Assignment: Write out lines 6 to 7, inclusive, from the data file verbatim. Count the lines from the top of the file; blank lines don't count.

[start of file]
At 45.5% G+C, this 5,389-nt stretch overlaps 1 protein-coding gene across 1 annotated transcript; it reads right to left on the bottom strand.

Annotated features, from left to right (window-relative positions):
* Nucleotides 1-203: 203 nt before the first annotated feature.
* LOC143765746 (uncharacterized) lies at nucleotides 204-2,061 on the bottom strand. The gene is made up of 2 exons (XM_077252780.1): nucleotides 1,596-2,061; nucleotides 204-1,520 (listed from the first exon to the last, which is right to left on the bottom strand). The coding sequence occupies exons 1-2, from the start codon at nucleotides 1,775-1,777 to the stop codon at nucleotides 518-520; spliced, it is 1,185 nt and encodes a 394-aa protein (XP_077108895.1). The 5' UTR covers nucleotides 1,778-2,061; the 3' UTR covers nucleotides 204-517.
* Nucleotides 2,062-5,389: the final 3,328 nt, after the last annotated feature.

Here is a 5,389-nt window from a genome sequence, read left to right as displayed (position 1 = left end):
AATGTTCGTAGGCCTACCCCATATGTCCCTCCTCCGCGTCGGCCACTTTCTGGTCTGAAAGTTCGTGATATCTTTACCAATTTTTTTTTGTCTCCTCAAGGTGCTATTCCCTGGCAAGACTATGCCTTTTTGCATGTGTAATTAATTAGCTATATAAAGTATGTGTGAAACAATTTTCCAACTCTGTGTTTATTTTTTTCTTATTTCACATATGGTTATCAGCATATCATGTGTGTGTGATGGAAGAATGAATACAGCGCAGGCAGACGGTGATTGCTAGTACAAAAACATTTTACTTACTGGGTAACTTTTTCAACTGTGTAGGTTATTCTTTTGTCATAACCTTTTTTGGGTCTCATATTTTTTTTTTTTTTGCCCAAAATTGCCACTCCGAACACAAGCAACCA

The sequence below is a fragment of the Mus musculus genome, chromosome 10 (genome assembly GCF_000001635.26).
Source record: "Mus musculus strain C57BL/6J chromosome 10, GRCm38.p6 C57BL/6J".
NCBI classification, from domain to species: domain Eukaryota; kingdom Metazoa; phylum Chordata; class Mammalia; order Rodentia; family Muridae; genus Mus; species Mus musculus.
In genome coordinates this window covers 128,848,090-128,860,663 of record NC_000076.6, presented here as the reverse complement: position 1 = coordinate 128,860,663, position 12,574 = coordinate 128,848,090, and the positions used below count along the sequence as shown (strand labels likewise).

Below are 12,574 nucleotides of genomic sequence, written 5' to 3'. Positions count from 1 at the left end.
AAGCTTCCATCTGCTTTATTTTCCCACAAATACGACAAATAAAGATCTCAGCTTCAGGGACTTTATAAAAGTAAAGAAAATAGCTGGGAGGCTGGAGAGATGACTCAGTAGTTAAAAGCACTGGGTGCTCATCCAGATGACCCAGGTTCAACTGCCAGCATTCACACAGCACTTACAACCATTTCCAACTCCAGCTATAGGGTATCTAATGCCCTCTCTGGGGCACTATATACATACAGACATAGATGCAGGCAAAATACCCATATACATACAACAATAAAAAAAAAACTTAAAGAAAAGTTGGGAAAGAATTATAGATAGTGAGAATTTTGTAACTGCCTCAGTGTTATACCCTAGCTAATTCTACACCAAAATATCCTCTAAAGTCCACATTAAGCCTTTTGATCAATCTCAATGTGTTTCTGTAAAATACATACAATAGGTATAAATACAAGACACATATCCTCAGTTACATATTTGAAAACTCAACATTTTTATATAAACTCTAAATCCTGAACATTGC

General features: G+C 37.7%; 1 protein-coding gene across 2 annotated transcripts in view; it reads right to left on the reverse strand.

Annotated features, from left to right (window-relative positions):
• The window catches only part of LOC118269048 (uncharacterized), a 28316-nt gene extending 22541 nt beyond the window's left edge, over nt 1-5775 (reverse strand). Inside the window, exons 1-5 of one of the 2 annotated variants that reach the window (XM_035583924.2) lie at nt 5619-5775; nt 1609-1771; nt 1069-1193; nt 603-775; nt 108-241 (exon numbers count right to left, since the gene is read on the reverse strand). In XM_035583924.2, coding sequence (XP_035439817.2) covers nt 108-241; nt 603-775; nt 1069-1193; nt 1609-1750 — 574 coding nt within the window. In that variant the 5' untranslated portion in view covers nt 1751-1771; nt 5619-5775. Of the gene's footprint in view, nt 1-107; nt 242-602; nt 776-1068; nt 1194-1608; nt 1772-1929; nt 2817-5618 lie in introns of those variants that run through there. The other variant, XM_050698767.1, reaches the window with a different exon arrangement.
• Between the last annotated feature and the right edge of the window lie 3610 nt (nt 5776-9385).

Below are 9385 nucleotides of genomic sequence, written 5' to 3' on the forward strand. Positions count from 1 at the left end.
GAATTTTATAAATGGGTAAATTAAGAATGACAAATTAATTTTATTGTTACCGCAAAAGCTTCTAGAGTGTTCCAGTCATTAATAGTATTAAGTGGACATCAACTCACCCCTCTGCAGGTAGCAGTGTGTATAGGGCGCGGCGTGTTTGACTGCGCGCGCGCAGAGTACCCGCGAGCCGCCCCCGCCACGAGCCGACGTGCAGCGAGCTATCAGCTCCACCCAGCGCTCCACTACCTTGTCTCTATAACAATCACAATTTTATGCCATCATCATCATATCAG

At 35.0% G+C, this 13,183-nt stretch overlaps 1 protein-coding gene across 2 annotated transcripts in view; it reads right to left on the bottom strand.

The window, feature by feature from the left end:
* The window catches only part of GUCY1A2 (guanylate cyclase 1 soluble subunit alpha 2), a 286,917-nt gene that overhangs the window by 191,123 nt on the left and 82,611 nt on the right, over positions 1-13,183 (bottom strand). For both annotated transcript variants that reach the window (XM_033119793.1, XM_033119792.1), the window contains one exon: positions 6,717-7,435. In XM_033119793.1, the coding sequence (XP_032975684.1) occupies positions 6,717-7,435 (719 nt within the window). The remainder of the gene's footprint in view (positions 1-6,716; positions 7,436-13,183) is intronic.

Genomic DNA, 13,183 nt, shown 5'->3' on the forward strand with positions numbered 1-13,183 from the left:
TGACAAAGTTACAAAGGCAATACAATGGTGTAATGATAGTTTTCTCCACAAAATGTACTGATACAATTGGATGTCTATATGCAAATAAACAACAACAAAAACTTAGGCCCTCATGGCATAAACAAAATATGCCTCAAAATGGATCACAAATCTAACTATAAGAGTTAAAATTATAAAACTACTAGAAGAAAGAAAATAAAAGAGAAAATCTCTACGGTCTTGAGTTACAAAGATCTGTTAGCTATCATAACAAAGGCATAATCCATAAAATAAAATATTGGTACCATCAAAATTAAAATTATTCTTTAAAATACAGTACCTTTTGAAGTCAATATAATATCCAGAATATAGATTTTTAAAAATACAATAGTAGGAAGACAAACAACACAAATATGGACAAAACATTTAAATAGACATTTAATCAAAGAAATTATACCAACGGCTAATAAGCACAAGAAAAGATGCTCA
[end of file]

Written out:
Here is a 5,389-nt window from a genome sequence, read left to right as displayed (position 1 = left end):
AATGTTCGTAGGCCTACCCCATATGTCCCTCCTCCGCGTCGGCCACTTTCTGGTCTGAAAGTTCGTGATATCTTTACCAATTTTTTTTTGTCTCCTCAAGGTGCTATTCCCTGGCAAGACTATGCCTTTTTGCATGTGTAATTAATTAGCTATATAAAGTATGTGTGAAACAATTTTCCAACTCTGTGTTTATTTTTTTCTTATTTCACATATGGTTATCAGCATATCATGTGTGTGTGATGGAAGAATGAATACAGCGCAGGCAGACGGTGATTGCTAGTACAAAAACATTTTACTTACTGGGTAACTTTTTCAACTGTGTAGGTTATTCTTTTGTCATAACCTTTTTTGGGTCTCATATTTTTTTTTTTTTTGCCCAAAATTGCCACTCCGAACACAAGCAACCA